Inverters’ importance in the solar market has only been emphasized by the oversupply and price pressure that has driven down the cost of components around it. Suppliers are doing their part to reduce costs as well, with incremental improvements in efficiency and component count reduction, but the holy grail for solar inverters is the implementation of wide bandgap semiconductors – specifically, silicon carbide (SiC) and gallium nitride (GaN). They offer the promise of higher efficiencies, as well as superior thermal management – critical for temperature-sensitive applications such as solar inverters. GaN and SiC offer indirect cost savings in addition to direct performance benefits – superior thermal conductivity of SiC over Si reduces the size of the heat sink in inverters. Higher switching frequencies of SiC and GaN reduce the failure probability and count of passive components, while high power density enables footprint reduction and installation cost savings. The question is, what is the opportunity for introducing diodes and transistors using these higher cost, but higher performance materials?
Microinverters offer the best absolute $/W premium for SiC or GaN diodes with Si transistors (SiC + Si, and GaN + Si, respectively) and represent the ideal niche entry for these devices in the residential segment. However, string inverters are the most attractive segment for price premiums relative to silicon with the introduction of SiC and GaN transistors in addition to diodes. Acceptable string inverter price premiums of all-GaN and all-SiC systems versus all silicon top $0.10/Wp in the residential market segment enabling price premium of greater than 20% relative to silicon-based inverters. Importantly, string inverters enable ready access to the growing commercial and residential segments, delivering both volume and price in the two segments set to dominate new solar installations in the developing world for the coming years.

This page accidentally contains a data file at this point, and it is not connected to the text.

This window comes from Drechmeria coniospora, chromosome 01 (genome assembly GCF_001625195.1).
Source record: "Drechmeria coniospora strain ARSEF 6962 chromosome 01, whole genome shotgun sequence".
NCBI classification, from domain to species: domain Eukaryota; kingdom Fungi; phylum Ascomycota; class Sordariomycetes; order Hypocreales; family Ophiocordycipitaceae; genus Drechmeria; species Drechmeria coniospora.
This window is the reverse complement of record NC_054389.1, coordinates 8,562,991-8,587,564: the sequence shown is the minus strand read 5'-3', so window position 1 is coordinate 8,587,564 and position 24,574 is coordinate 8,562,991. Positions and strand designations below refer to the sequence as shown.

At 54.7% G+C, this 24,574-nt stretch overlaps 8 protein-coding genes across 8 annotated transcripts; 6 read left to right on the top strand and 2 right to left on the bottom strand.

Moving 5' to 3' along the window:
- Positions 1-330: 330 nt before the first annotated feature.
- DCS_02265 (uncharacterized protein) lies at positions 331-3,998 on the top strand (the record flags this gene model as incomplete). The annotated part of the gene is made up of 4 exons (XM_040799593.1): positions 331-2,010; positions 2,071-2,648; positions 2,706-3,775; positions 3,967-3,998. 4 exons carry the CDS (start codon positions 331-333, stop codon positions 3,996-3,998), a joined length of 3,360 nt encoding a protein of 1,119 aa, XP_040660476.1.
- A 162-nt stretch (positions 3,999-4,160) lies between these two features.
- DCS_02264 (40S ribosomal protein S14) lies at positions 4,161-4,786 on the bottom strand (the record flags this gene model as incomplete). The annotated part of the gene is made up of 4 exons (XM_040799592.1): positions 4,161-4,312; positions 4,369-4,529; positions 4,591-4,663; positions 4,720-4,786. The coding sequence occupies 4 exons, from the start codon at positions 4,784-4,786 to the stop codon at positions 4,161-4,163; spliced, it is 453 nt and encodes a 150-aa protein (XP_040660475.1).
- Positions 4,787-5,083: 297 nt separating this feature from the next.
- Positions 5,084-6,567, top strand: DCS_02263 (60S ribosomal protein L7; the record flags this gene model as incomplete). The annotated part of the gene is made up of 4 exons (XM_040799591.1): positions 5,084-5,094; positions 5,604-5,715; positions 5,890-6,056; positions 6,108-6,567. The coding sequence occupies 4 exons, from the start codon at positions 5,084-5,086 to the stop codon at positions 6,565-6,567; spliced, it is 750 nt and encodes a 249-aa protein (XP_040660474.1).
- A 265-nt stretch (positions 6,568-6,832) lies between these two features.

Notably, SiC diodes are already hitting the market through microinverters. As GaN diodes and SiC and GaN transistors become more commercially available, they should take the same path – and will have a similarly beneficial impact, while enabling discrete device developers to penetrate the large-scale inverter market at a healthy 10% price premium. As devices fully featuring GaN and SiC hit the market, they’ll hold the biggest competitive advantage in small systems – microinverters and small string inverters, for residential and commercial solar installations – with a powerful proposition: lowering the levelized cost of energy (LCOE) and increasing margins on electricity sold through PPAs.
The race is on to position for technology-driven differentiation in these growing markets. Little surprise to see inverter mainstay Advanced Energy acquire REFUsol on this basis given the latter’s valuable SiC-based inverter IP and products. Though the payback will take some time, the $77 million Advanced Energy paid for that IP will look like a bargain down the road. Others would be wise to take note of this and ABB’s similarly SiC-related acquisition of PowerOne and act accordingly.
Source: Lux Research report “Reaching for the High Fruit: Finding Room for SiC and GaN in the Solar Inverter Market” — client registration required.